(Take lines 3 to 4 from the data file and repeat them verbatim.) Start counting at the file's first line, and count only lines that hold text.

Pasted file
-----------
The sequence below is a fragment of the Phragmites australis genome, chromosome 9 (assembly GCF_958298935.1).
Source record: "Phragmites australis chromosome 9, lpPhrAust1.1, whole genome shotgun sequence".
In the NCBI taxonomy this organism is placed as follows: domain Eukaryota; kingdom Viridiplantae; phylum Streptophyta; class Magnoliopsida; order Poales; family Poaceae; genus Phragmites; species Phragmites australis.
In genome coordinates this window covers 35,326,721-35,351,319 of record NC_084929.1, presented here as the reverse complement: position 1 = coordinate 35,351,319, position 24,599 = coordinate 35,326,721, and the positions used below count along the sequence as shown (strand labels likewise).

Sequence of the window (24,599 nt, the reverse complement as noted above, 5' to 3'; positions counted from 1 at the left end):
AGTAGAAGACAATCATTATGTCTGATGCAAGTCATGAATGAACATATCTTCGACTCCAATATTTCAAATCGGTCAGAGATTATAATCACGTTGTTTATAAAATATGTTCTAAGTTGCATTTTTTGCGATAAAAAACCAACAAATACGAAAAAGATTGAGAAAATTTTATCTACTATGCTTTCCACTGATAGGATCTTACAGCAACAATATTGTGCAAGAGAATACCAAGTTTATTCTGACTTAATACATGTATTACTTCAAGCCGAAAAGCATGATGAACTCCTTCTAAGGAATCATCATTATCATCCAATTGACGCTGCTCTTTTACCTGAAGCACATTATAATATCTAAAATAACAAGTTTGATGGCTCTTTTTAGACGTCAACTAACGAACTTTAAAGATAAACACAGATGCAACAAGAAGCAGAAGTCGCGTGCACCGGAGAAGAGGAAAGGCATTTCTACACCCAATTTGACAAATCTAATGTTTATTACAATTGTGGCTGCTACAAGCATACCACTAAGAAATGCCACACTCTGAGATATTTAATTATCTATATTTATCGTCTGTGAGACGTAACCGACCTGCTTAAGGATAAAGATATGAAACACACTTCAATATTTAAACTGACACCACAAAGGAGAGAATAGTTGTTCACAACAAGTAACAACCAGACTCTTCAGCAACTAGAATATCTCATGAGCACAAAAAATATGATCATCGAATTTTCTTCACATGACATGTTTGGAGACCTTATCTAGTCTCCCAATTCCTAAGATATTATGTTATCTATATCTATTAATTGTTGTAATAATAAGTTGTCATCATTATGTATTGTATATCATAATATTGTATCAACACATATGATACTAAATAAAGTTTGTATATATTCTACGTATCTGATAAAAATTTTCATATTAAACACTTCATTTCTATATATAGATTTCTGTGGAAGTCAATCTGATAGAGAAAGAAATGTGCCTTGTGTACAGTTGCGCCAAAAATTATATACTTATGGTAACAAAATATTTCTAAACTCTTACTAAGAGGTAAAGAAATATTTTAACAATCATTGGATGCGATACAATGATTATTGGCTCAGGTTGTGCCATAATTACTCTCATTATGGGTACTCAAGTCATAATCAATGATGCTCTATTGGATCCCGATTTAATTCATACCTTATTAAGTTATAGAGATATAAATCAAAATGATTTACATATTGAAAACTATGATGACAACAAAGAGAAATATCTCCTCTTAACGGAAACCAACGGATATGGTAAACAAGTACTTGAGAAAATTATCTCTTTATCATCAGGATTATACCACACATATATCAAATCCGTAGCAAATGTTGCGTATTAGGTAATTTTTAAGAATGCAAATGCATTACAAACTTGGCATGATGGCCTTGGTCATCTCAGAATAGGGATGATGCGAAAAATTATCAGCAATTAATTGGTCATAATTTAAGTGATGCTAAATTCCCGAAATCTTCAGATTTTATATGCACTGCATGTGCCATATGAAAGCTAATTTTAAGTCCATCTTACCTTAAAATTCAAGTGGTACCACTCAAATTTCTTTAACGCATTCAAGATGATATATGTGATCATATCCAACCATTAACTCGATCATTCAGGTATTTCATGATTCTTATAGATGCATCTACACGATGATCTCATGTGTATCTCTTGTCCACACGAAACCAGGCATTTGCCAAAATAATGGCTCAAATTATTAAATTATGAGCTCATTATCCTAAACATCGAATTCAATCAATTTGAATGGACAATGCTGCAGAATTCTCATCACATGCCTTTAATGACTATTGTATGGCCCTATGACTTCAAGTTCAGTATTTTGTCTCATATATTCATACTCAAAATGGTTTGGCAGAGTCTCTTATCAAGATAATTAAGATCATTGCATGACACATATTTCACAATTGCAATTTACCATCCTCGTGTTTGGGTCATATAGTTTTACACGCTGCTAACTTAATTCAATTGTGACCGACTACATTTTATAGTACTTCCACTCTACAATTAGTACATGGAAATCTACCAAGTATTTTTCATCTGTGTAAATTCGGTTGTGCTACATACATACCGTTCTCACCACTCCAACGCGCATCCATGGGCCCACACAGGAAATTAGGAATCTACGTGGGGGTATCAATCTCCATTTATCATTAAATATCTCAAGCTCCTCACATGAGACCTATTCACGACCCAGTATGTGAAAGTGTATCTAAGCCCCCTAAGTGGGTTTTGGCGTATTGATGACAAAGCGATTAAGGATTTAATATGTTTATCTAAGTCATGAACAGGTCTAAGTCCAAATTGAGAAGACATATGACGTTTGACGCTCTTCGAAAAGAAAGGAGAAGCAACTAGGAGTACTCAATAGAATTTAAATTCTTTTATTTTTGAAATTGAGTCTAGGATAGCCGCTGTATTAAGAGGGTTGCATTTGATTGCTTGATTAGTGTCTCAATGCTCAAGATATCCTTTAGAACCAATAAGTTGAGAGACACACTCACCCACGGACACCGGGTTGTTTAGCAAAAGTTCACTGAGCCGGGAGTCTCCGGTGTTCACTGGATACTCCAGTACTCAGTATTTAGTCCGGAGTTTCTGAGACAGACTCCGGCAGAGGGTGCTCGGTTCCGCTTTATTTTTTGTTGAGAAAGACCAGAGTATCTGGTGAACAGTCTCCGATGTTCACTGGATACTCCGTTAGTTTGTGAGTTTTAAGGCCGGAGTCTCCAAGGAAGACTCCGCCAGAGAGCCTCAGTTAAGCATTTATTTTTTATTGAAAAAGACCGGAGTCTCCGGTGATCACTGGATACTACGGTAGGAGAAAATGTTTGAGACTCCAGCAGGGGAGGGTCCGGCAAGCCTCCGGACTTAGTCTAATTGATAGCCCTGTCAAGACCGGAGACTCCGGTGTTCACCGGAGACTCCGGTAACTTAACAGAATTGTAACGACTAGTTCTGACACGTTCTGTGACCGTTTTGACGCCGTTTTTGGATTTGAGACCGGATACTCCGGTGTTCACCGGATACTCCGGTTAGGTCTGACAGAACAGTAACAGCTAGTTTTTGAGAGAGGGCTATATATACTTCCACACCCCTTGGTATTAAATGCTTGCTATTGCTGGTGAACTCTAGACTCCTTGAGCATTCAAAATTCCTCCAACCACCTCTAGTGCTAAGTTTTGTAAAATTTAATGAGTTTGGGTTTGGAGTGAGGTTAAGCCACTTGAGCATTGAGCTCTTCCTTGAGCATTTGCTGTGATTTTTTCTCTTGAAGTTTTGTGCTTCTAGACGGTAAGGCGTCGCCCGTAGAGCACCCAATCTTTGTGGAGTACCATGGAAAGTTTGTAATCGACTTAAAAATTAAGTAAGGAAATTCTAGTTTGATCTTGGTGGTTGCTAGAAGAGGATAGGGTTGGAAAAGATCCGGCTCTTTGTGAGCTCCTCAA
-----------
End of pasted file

In the NCBI taxonomy this organism is placed as follows: domain Eukaryota; kingdom Viridiplantae; phylum Streptophyta; class Magnoliopsida; order Poales; family Poaceae; genus Phragmites; species Phragmites australis.
In genome coordinates this window covers 35,326,721-35,351,319 of record NC_084929.1, presented here as the reverse complement: position 1 = coordinate 35,351,319, position 24,599 = coordinate 35,326,721, and the positions used below count along the sequence as shown (strand labels likewise).